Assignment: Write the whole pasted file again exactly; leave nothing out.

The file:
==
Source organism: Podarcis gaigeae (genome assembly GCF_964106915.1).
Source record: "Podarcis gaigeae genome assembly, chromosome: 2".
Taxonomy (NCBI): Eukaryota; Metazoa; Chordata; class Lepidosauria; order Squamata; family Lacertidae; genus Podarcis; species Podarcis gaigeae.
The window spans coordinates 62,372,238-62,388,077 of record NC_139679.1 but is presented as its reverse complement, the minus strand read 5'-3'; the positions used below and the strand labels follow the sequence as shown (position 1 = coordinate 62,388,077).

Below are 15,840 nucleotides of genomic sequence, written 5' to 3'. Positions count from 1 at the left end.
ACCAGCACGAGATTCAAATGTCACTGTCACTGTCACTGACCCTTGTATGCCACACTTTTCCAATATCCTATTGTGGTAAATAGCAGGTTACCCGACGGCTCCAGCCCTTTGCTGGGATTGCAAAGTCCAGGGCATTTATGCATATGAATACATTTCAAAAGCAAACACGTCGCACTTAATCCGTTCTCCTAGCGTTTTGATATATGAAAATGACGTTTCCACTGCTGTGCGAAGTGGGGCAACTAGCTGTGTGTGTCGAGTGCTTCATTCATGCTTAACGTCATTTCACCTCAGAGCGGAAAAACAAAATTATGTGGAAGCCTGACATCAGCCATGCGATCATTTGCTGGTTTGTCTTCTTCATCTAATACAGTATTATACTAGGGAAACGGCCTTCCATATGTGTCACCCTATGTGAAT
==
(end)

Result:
Source organism: Podarcis gaigeae (genome assembly GCF_964106915.1).
Source record: "Podarcis gaigeae genome assembly, chromosome: 2".
Taxonomy (NCBI): Eukaryota; Metazoa; Chordata; class Lepidosauria; order Squamata; family Lacertidae; genus Podarcis; species Podarcis gaigeae.
The window spans coordinates 62,372,238-62,388,077 of record NC_139679.1 but is presented as its reverse complement, the minus strand read 5'-3'; the positions used below and the strand labels follow the sequence as shown (position 1 = coordinate 62,388,077).

Below are 15,840 nucleotides of genomic sequence, written 5' to 3'. Positions count from 1 at the left end.
ACCAGCACGAGATTCAAATGTCACTGTCACTGTCACTGACCCTTGTATGCCACACTTTTCCAATATCCTATTGTGGTAAATAGCAGGTTACCCGACGGCTCCAGCCCTTTGCTGGGATTGCAAAGTCCAGGGCATTTATGCATATGAATACATTTCAAAAGCAAACACGTCGCACTTAATCCGTTCTCCTAGCGTTTTGATATATGAAAATGACGTTTCCACTGCTGTGCGAAGTGGGGCAACTAGCTGTGTGTGTCGAGTGCTTCATTCATGCTTAACGTCATTTCACCTCAGAGCGGAAAAACAAAATTATGTGGAAGCCTGACATCAGCCATGCGATCATTTGCTGGTTTGTCTTCTTCATCTAATACAGTATTATACTAGGGAAACGGCCTTCCATATGTGTCACCCTATGTGAAT